In this video, explore the CSRF and XSS attack protection that comes with JSF.
- [Instructor] Cross-Site Request Forgery, CSRF,…is a web application attack…in which a legitimate user…of an otherwise secure website,…is tricked into executing…a legitimate action…in favor of a malicious entity.…My favorite example of this,…is getting a logged in customer…of an online banking platform…to transfer a fund…from his or her account,…to an account controlled by…a malicious user that the legit user…didn't intend to.…This will typically occur by injecting…a poisoned link into…the legitimate web app,…reusing legitimate code and functionality…contained within the banking web app,…but changing the target of a legit code.…
Cross-Site Scripting, XSS,…is a completely different web app attack,…that involves getting a user, a legit user,…of a legitimate application…to execute code, usually scripts,…that have been injected into…the web application somehow.…JSF protects against these two…with very little effort from the developer.…Let's first talk about CSRF.…That's Cross Site Request Forgery.…Remember the ViewState object?…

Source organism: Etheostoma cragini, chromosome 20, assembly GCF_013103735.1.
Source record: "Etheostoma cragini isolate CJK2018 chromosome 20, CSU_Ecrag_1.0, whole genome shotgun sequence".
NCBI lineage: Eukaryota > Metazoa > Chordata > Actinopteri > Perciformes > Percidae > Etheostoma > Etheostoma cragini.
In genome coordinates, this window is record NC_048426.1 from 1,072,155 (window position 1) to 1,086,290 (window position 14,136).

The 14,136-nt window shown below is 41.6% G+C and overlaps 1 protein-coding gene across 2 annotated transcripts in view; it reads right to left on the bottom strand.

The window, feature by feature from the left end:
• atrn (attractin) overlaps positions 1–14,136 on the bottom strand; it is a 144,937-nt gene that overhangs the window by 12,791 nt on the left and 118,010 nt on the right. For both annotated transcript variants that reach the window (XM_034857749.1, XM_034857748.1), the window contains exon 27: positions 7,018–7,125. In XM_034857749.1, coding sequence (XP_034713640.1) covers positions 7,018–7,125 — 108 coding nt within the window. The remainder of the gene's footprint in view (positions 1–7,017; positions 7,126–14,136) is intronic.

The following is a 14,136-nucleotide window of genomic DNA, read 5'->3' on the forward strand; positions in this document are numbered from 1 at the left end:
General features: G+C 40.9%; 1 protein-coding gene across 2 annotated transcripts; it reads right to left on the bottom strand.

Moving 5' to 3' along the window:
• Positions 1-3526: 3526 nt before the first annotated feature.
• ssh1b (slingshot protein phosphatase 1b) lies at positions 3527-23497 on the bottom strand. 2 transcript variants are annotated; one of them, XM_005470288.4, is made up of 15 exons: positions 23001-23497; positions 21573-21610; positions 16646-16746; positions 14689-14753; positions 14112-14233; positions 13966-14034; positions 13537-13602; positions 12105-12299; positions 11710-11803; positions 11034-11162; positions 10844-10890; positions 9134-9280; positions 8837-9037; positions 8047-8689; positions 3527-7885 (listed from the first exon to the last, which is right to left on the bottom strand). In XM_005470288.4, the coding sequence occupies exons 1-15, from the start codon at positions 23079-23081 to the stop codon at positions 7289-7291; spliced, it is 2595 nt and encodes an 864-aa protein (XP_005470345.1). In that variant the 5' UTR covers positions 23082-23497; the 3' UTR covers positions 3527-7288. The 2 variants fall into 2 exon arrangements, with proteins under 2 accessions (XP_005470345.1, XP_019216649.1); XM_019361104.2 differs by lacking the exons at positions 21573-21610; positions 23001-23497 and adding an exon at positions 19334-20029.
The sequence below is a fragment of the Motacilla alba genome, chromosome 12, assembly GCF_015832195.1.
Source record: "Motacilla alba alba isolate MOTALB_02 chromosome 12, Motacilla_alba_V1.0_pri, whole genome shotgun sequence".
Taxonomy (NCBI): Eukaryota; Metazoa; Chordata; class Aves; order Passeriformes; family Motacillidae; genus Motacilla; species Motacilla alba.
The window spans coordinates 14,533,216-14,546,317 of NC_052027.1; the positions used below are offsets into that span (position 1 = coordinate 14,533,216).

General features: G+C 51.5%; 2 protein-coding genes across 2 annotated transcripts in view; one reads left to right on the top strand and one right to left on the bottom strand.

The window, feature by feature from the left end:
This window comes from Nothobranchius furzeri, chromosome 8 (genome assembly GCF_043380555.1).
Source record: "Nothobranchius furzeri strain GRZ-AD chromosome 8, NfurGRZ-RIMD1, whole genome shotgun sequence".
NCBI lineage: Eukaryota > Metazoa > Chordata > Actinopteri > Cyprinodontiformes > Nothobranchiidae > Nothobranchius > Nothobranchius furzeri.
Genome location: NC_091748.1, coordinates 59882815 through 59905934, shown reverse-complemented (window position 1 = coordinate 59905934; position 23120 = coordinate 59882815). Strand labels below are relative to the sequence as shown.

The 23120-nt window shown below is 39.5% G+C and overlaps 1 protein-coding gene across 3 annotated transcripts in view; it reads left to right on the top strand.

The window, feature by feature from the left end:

- Why use JSF?
- How JSF works
- Using managed beans in JSF
- Building a JSF page using Facelets
- Using Ajax support in JSF
- Processing complex data with JSF converters
- Security in JSF
- JSF and third-party component libraries
Skill Level Beginner
1. Web Application Development in JavaEE
2. Build Your First JSF Page
3. Use Managed Beans in JSF
4. Build a JSF Page Using Facelets
5. Use Ajax Support in JSF
6. Process Complex Data with JSF Converters
7. Protect Your Application with JSF Validation
8. Security in JSF
9. Combine JSF with Other Frameworks
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